Europe must ‘wake up’ to ‘clash of civilizations’ – Polish minister after Catalonia attacks

Saturday, August 19, 2017
By Paul Martin
19 Aug, 2017

In the wake of the attacks in Barcelona and Cambrils, Poland’s interior minister said Europe should wake up to the “clash of civilizations” where Muslim enclaves form “support bases” for terrorists. He claimed Poland is safe as it had prevented the emergence of such “enclaves.”

“We are dealing with a clash of civilizations,” Mariusz Blaszczak told state broadcaster TVP Info.

Blaszczak said he asked his country’s security services what they were doing to prevent similar incidents and noted thatPoland is safe because “we do not have Muslim communities which are enclaves, which are a natural support base for Islamic terrorists.”

The official, a member of the ruling rightwing Law and Justice Party (PiS), maintained Europe should “wake up” to what is happening.

A “possibility” to prevent terrorism is closing in Europe, according to the minister. Blaszczak also lashed out at the refugee resettling scheme in the EU, claiming it’s “encouraging millions of people to come to Europe,” and that would effectively have tragic consequences.

The politician voiced his anti-immigration stance earlier this year when he suggested that Muslim settlements in Western Europe started from small numbers with Brussels now trying to shift responsibility.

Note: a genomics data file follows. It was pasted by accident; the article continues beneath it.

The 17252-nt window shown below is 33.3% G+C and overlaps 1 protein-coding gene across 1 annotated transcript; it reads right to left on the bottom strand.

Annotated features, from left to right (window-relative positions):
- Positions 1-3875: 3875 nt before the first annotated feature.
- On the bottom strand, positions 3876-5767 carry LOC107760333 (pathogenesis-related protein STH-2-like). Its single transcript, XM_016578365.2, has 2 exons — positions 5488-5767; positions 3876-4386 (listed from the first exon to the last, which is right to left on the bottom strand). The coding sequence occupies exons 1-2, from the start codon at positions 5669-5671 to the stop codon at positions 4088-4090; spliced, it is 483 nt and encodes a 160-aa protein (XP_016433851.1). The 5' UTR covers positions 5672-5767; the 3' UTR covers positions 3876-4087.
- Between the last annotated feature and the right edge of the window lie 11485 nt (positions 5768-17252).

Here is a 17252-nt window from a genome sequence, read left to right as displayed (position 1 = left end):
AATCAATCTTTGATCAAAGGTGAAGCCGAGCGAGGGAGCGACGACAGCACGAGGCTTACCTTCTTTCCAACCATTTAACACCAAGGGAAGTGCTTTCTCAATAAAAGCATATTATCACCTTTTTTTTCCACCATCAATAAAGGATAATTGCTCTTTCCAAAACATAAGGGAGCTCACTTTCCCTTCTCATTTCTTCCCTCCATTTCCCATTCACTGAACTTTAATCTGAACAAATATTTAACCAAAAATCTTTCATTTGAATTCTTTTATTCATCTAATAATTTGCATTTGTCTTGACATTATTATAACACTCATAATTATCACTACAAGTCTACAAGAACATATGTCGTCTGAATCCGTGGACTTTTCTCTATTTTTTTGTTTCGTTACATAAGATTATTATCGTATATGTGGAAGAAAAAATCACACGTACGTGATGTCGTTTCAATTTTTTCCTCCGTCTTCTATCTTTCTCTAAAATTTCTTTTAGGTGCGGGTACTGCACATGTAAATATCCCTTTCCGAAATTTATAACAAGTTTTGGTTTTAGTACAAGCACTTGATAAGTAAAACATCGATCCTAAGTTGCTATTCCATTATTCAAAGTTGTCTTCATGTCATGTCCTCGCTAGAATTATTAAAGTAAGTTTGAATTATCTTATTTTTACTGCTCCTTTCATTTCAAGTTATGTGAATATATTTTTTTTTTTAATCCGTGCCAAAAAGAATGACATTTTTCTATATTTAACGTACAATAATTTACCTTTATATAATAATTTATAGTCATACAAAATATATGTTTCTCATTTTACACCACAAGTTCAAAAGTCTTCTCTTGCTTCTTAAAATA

Warsaw has been vehemently opposed to resettling migrants under a scheme advocated by Brussels and approved by the majority of European countries. Poland, along with Hungary, the Czech Republic, Romania, and Slovakia have firmly rejected the so-called refugee quotas, deepening East-West cracks in the 28-member bloc.

Jaroslaw Kaczynski, the Law and Justice leader, accused migrants in October 2015 of bringing cholera and dysentery as well as “all sorts of parasites and protozoa, which… while not dangerous in the organisms of these people, could be dangerous here.”

The xenophobic remarks caused controversy inside the government. Marek Sawicki, agriculture minister with the Polish People’s Party, the junior member of the ruling coalition, said this was “a reference to old, dangerous and dishonest sentiments from the time of the [Second World] war,”according to Politico.

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